Here in the Frels household, music reigns supreme.
Anyone who has ever met us can attest that we both consider ourselves to be music nerds of the most exclusive variety. My nerd label mostly comes in the form of degrees and careers: I’ve been a pianist and a choir member since I can remember and even pursued a career in arts management just so I could fight for [and be around] the art form as much as possible.
Jason, on the other hand, is what I would call an “organically grown” music nerd—the kind whose music immersion is already so sound that he doesn’t need a career or degree to prove his appreciation. His entire family is musical, obsessed with all things symphonic and opera and blessed with a particular affinity for oboes, pianos, and trumpets. My years of classical training pale in comparison to their innate yet humble talent.
Jason practicing his trumpet at home
The story goes: on our first date, Jason casually mentioned on the drive to dinner that he was a descendant of Schoenberg, the person I just so happened to be writing my thesis about at the time. Let’s just say he secured his second date right then and there, no questions asked.
I’ve always loved this about Jason… that despite being a scientist and realist, he has just as much [if not more] appreciation for the transformative power of music as I do. It’s molded our lives as individuals, and it now plays a huge part in our marriage.
Whether it’s the Saturday matinee broadcasts of the Metropolitan Opera, the blues guitar slides of Stevie Ray Vaughan, the newest Broadway musical soundtrack, the latest list of NPR’s All Songs Considered indie favs, one of my dad’s old country vinyls, or the local public radio jazz station – music always playing in our house.
Jason and Stevie… a match made in heaven
But within the last couple of weeks, two major life events have caused our home repertoire to undergo a seismic upgrade:
- We became proud piano owners!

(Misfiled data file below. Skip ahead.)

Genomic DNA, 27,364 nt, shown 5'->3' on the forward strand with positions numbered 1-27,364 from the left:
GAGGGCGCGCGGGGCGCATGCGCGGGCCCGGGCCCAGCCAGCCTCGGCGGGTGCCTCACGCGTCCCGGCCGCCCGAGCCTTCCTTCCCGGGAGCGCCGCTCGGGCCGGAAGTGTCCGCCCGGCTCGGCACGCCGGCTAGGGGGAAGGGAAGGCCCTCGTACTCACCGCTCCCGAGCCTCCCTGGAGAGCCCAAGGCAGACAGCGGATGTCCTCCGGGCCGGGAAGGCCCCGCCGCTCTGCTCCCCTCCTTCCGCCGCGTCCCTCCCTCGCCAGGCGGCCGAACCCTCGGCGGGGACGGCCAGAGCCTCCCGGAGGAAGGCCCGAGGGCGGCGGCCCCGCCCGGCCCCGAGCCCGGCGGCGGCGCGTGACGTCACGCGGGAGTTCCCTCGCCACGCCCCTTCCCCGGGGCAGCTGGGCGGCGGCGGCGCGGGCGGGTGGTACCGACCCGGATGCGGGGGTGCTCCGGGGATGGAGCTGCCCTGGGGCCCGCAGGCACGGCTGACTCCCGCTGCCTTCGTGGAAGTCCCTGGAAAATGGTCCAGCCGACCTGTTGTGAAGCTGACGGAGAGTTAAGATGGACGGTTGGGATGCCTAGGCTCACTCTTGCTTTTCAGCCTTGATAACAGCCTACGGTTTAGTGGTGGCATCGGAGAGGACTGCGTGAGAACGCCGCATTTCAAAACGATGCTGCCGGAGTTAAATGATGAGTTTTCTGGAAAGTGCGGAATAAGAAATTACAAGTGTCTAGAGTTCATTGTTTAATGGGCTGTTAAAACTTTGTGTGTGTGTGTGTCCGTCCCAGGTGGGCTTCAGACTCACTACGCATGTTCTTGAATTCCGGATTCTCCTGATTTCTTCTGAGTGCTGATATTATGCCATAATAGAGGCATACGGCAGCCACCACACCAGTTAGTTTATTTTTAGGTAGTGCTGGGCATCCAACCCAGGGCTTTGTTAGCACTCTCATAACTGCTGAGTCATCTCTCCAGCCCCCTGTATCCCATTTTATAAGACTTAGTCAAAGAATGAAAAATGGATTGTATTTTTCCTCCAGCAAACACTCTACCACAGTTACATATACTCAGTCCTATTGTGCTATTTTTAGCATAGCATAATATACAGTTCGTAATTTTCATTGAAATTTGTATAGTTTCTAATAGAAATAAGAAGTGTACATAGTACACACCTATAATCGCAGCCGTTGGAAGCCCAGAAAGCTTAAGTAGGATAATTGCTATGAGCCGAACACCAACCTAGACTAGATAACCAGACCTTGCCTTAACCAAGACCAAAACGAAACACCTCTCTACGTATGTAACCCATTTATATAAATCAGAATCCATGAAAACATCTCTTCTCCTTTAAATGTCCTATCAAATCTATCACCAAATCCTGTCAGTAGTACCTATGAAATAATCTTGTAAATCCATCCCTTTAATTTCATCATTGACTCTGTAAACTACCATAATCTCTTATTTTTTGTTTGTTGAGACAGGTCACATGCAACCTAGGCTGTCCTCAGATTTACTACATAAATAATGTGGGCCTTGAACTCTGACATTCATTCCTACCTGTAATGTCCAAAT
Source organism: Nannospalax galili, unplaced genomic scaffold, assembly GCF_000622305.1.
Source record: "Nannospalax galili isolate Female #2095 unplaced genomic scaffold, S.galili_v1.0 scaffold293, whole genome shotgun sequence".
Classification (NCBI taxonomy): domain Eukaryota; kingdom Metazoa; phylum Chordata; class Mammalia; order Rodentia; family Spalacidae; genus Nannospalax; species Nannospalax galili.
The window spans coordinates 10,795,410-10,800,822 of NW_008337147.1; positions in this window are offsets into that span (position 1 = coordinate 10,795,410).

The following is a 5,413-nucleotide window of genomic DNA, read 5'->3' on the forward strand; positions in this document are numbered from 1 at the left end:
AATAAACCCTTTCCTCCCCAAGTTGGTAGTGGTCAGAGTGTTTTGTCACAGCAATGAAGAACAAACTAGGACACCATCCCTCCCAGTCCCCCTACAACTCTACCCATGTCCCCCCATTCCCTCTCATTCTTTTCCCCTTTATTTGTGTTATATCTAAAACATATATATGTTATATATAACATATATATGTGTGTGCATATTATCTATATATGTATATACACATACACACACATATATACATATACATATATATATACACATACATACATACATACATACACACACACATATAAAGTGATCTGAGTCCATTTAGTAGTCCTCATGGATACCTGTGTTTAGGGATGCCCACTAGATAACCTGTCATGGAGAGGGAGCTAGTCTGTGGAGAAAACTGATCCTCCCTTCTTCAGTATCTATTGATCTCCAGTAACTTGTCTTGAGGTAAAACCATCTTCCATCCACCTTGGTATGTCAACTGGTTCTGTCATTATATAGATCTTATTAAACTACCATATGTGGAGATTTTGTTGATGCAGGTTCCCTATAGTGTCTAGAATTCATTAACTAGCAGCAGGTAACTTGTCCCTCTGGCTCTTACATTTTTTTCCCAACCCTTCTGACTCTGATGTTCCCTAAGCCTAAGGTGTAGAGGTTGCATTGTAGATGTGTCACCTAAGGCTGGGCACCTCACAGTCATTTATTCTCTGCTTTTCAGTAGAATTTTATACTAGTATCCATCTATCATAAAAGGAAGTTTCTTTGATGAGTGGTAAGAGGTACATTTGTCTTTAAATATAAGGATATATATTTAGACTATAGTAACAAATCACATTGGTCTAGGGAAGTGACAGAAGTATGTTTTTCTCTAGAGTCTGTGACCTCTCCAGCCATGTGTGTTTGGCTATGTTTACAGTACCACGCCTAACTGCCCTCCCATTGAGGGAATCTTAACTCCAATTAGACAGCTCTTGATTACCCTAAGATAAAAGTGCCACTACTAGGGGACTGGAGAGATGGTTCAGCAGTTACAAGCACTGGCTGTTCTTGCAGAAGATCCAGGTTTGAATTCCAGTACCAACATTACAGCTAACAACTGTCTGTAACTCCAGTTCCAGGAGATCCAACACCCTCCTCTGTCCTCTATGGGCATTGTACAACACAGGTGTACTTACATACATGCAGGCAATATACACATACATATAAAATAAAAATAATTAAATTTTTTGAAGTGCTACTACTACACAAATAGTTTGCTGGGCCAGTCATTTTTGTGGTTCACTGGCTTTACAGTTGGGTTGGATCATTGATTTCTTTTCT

- Jason joined a choir.
Owning a piano has long been on our list of “adulthood goals” and now, we find ourselves sitting at it and plucking away at what we once thought were long-lost melodies, from Debussy favorites to the X-Files theme song.
The second life event—Jason’s new choir—is somewhat of a baffling curve ball. Here we are, already singing in our church’s choir, when Jason stumbles upon Vittoria Ensemble, a chamber group specializing Renaissance Polyphony, Gregorian Chant, and even 21st century sacred standards. This is the kind of choir where half of the members own tuning forks and analyses like “F dorian” are frequently thrown around. These, in a word, are Jason’s people.
Vittoria Ensemble at one of their recent concerts.
You might wonder why, as a lifelong choir kid, I didn’t opt to join him on this musical journey. Well, first of all, I’m already in a choir [our church choir], and second of all, I place immense value on my Thursday night freedom.
Which means that the tables have officially turned: Jason is the performer, and I am the audience member. It’s a strange place to be after so many years of role reversal, but nothing compares to witnessing Jason’s joy and enthusiasm of diving into such niche subjects as the Latin language and chant annotations. [It’s pretty adorable.]
The last couple of weeks have been filled with his summer performances and have thus provided us with every excuse in the book to gather with friends for pre-concert drinks and appetizers. This weekend’s performance was particularly special, as it served as the final installment of Vittoria Ensemble’s summer series and allowed us to host a few lovely friends before walking over to the concert venue: our church next door.
It’s been a humbling experience to see our friends support Jason in what is certainly a very rare choral art form. The music isn’t for everybody, but those who experience it firsthand are likely to get a few harmonically imposed chills, as well as a food-related gesture of appreciation from us.
To thank them and to celebrate Jason, we served up a Mediterranean inspired antipasti spread full of homemade crusty bread, olives, cured meats, cheese, stuffed grape leaves, and an easy Mediterranean salad — the type of food that doesn’t necessary require plates and caters to more conversation than chewing. [It’s our favorite kind of spread, if we’re being completely honest.]
So to those who attended one of his many concerts: THANK YOU. Your unwavering friendship and willingness to experience something completely different yet insanely beautiful is the biggest gift of all. And for those who missed the summer concerts, don’t worry — the November performances will be here before you know it!
In the meantime, here is the recipe for the super easy Mediterranean Salad that we prepared for our pre-show gathering. We hope that you appreciate the food, but more importantly, that you never stop enjoying the music.
Easy Mediterranean Salad
- 2 cucumbers, peeled, quartered, and sliced
- 5 – 6 tomatoes, chopped
- 1/3 large red onion
- 1/2 c. feta cheese, crumbled
- 1 Tbs. white vinegar
- 3 Tbs. fresh dill
- Salt and pepper to taste
- Prep vegetables and combine all ingredients in a large serving bowl.
- Let chill for 1 hour before serving.